Right before I read the 377 judgement, I read Dance as Yoga: The Spirit and Technique of Odissi, written by Odissi performer, choreographer and researcher Rekha Tandon. Currently based outside Auroville, Tandon studied Odissi with various teachers in New Delhi and Odisha before completing her PhD at the Trinity Laban Conservatoire of Music and Dance. This is a clip of Tandon dancing with one of her teachers, Madhavi Mudgal, over two decades ago. At Laban, she was introduced to Choreological Studies, a system of studying dance movement that opened up for her ways of ‘embodying Odissi's technique as a conscious witness’. Rudolf Laban, who contributed key ideas to the founding discourse of Choreological Studies, imagined the dancing body as drawing circles in space. Tandon proposes a resonance between the patterns the body draws in space in classical dance, and the yantras and mandalas that come from traditions of tantra. She goes on to apply approaches from Choreological Studies to some basic postures and movements from the Odissi vocabulary, breaking each movement down into an objective, the usage of the body explained in terminology associated with Odissi, the sequence of structural and anatomical shifts required to execute the movement, a choreological analysis of the dominant lines and curves in space suggested by this movement and a ‘mental component’ – a particular visualisation of energy and space associated with the movement, which reinforces one’s imagination of the body working in space and time.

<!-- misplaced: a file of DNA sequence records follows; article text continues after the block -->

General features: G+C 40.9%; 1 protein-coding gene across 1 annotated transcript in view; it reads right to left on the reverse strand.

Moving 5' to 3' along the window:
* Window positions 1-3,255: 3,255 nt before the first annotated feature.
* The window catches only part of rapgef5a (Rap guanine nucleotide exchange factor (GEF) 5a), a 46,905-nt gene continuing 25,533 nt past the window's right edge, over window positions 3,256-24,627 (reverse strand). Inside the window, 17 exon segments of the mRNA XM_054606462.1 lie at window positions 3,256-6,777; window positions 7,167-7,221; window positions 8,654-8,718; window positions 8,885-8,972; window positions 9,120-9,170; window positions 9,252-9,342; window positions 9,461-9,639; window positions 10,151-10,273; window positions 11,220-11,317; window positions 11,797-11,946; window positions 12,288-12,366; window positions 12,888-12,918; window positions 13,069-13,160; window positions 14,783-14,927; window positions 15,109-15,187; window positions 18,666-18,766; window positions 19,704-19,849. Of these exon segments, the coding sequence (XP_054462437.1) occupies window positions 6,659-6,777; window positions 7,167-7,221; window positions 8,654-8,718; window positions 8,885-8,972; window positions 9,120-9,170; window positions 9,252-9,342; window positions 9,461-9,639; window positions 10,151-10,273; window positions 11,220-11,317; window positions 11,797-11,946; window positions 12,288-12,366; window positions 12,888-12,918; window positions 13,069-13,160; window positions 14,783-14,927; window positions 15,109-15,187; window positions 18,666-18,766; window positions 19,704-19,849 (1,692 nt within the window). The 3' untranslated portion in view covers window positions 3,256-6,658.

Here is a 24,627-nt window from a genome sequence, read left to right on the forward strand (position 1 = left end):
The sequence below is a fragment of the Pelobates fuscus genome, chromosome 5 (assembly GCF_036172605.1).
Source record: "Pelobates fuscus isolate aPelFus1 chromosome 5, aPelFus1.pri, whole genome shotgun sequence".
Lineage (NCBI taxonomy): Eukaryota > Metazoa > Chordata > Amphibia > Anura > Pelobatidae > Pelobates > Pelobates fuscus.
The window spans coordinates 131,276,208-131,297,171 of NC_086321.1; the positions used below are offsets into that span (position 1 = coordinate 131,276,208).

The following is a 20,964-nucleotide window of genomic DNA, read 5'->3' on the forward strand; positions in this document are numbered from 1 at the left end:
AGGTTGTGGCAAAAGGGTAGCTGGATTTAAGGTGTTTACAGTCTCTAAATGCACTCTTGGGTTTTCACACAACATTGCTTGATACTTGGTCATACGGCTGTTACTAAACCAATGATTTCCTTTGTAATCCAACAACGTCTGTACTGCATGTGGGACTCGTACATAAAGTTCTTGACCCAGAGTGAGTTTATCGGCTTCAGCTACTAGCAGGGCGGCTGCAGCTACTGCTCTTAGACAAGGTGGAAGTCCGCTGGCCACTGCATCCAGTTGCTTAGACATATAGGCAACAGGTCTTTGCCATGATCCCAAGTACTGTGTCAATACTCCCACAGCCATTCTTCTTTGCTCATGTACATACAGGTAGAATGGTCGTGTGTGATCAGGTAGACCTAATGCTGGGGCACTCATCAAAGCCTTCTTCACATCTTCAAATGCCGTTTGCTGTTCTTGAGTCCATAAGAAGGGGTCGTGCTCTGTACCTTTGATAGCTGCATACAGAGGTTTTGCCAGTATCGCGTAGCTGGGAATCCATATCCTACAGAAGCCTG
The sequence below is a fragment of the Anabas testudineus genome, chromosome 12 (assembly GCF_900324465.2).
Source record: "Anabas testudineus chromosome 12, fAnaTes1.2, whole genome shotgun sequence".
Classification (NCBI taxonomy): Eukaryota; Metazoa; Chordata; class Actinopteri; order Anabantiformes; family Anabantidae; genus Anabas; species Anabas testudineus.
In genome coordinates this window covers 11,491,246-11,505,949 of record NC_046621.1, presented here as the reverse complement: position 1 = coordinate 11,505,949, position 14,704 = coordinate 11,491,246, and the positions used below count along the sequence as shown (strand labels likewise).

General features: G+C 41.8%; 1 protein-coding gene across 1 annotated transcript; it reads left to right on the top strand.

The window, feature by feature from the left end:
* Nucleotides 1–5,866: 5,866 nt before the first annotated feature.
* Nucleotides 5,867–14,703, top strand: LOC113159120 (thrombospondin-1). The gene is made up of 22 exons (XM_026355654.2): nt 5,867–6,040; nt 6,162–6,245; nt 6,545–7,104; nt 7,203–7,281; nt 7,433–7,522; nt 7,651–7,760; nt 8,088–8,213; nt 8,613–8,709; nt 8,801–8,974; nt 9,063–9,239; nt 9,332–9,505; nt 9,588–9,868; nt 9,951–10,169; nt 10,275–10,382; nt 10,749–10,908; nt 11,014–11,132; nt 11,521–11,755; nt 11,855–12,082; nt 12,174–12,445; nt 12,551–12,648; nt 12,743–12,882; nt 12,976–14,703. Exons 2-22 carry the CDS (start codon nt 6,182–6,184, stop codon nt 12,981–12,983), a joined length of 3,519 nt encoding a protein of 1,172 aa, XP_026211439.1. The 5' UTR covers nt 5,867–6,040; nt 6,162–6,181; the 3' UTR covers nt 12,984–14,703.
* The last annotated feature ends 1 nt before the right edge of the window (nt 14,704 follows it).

These visualisations are simple, personal, yet deeply powerful. In a 2011 workshop by Tandon that I happened to attend, she articulated the lateral torso movement in Odissi as a rope slithering along a pulley, sliding to either side with the application of effort, an image that has stayed with me. The book revisits a history of Odissi, describing its consolidation as a classical practice in the late 1950s, and elaborating on the key components of the repertoire. But Tandon uses this history as the context for her investigation of the technical and metaphysical aspects of the form. She describes the internal logic she arrived at, beginning to examine how movements felt, as opposed to how they looked. Between ‘looking’ and ‘feeling’ lies a spectrum of learning, from the imitative to the embodied. From her yoga practice, she derived the objective of finding ‘stillness’ in her dance, allowing for a clarity of line and form.